The Wisconsin Professional Police Association, or WPPA, revealed the results of their statewide poll today. The poll measures the public’s perspective on how well of a job local law enforcement are doing and also if Wisconsin residents approve of various policies.
The poll is in its sixth year of being conducted through the St. Norbert College Strategic Institute. The WPPA says this year’s poll is the most revealing one to date. WPPA says they were most surprised by the increase in approval for legalizing both medical and recreational marijuana. Thirty-nine percent agree that both should be legalized with only fifteen percent disapproving of any legalization of marijuana medical or otherwise.
A majority of Wisconsin residents indicated, for the sixth year in a row, that keeping the community safe from crime received the highest priority and support.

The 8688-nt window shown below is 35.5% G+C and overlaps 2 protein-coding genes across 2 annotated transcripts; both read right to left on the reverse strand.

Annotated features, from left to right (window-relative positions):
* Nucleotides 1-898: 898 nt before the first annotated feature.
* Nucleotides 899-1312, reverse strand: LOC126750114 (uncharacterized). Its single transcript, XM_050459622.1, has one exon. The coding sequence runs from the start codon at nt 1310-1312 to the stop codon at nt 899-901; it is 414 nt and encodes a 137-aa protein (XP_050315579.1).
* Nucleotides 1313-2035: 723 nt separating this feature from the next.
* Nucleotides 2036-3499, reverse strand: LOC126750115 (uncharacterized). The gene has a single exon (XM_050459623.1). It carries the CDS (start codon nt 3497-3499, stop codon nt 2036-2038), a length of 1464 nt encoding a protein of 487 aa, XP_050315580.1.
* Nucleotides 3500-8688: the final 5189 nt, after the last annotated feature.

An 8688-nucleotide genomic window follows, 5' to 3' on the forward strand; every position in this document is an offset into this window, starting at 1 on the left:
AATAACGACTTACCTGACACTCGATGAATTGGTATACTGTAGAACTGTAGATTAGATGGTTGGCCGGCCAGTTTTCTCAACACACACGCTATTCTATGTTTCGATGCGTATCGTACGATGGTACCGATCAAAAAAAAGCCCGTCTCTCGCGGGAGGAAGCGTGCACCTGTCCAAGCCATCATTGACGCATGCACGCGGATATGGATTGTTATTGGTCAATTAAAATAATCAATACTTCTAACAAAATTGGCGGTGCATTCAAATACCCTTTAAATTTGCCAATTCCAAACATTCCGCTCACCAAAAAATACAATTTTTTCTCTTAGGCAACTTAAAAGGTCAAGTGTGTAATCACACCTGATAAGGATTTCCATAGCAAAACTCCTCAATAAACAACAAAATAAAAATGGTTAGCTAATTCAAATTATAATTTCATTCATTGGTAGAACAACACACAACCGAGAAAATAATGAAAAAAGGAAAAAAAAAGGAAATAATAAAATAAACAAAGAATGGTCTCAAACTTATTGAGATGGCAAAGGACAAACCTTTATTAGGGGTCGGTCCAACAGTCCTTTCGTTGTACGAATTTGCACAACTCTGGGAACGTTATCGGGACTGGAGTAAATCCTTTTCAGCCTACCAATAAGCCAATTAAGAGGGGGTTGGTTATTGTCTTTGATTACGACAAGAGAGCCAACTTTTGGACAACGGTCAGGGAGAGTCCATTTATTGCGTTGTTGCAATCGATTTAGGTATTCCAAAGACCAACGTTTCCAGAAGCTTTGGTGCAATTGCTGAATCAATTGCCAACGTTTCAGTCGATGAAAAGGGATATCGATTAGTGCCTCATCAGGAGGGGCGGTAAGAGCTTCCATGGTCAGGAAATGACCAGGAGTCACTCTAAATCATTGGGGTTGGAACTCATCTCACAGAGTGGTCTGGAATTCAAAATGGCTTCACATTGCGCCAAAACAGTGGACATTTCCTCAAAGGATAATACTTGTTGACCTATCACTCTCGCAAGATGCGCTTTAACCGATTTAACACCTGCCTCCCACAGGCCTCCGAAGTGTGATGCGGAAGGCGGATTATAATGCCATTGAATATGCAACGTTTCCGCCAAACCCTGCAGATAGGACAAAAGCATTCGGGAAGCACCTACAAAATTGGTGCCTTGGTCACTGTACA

Jim Palmer, the executive director for the WPPA added that, "Being sensitive to the sentiments of the people we serve, we think is fundamentally important in the policies that we pursue. It’s also good for our members to, throughout the state, have a better understanding of how people feel on the issue of body cameras for example."
MORE INFORMATION: Wisconsin Professional Police Association
On the topic of body cameras, poll takers were asked whether they approve of the use of body cameras. Ninety-four percent approved, which is up ten percent from last years poll.
Nonetheless, the poll shows that there is room for improvement when it comes to policing in Wisconsin. Nearly half of all polled participants said that being a police officer nowadays is more dangerous now than it has ever been. Palmer said, "There is a communication break down. There are relationship issues between law enforcement and some of the communities they serve, particularly communities of color. So being able to have a better understanding of how people feel about law enforcement, we hope can help us bridge that divide."
Law enforcement agencies across the state continue to upgrade equipment to better serve their residents. This is something ninety-three percent of Wisconsinites approve of.